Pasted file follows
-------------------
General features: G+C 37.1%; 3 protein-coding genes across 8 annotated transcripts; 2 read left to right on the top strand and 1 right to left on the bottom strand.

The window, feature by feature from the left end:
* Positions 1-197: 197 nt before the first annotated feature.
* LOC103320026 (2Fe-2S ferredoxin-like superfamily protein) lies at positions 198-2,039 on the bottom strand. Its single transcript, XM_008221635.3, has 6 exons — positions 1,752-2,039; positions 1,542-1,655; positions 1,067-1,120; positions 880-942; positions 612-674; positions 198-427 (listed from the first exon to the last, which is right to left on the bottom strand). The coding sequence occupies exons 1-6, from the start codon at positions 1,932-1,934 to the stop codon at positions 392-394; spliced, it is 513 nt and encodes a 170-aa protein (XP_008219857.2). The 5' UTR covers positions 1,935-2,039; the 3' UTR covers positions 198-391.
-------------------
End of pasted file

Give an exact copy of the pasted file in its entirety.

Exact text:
General features: G+C 37.1%; 3 protein-coding genes across 8 annotated transcripts; 2 read left to right on the top strand and 1 right to left on the bottom strand.

The window, feature by feature from the left end:
* Positions 1-197: 197 nt before the first annotated feature.
* LOC103320026 (2Fe-2S ferredoxin-like superfamily protein) lies at positions 198-2,039 on the bottom strand. Its single transcript, XM_008221635.3, has 6 exons — positions 1,752-2,039; positions 1,542-1,655; positions 1,067-1,120; positions 880-942; positions 612-674; positions 198-427 (listed from the first exon to the last, which is right to left on the bottom strand). The coding sequence occupies exons 1-6, from the start codon at positions 1,932-1,934 to the stop codon at positions 392-394; spliced, it is 513 nt and encodes a 170-aa protein (XP_008219857.2). The 5' UTR covers positions 1,935-2,039; the 3' UTR covers positions 198-391.